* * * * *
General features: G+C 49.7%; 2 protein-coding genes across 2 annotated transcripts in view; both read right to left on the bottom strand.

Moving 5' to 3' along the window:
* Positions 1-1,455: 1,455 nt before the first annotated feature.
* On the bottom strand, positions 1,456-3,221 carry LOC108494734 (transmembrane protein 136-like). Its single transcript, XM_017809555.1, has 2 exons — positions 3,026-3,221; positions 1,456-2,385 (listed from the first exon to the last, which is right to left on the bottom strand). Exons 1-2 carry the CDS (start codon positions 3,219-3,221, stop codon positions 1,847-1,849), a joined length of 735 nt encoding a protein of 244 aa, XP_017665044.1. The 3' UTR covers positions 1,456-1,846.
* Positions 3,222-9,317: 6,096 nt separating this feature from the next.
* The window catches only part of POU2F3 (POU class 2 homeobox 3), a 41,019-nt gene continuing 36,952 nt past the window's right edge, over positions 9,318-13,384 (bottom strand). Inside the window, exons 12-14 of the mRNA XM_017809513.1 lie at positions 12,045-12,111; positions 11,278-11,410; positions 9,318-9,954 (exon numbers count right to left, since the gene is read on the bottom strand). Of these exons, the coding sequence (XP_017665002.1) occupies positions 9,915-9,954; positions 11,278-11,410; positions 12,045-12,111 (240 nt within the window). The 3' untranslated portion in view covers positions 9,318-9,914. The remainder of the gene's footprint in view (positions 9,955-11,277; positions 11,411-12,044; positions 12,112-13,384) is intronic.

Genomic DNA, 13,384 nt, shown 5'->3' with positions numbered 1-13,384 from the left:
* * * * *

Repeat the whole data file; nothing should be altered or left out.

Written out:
General features: G+C 49.7%; 2 protein-coding genes across 2 annotated transcripts in view; both read right to left on the bottom strand.

Moving 5' to 3' along the window:
* Positions 1-1,455: 1,455 nt before the first annotated feature.
* On the bottom strand, positions 1,456-3,221 carry LOC108494734 (transmembrane protein 136-like). Its single transcript, XM_017809555.1, has 2 exons — positions 3,026-3,221; positions 1,456-2,385 (listed from the first exon to the last, which is right to left on the bottom strand). Exons 1-2 carry the CDS (start codon positions 3,219-3,221, stop codon positions 1,847-1,849), a joined length of 735 nt encoding a protein of 244 aa, XP_017665044.1. The 3' UTR covers positions 1,456-1,846.
* Positions 3,222-9,317: 6,096 nt separating this feature from the next.
* The window catches only part of POU2F3 (POU class 2 homeobox 3), a 41,019-nt gene continuing 36,952 nt past the window's right edge, over positions 9,318-13,384 (bottom strand). Inside the window, exons 12-14 of the mRNA XM_017809513.1 lie at positions 12,045-12,111; positions 11,278-11,410; positions 9,318-9,954 (exon numbers count right to left, since the gene is read on the bottom strand). Of these exons, the coding sequence (XP_017665002.1) occupies positions 9,915-9,954; positions 11,278-11,410; positions 12,045-12,111 (240 nt within the window). The 3' untranslated portion in view covers positions 9,318-9,914. The remainder of the gene's footprint in view (positions 9,955-11,277; positions 11,411-12,044; positions 12,112-13,384) is intronic.

Genomic DNA, 13,384 nt, shown 5'->3' with positions numbered 1-13,384 from the left: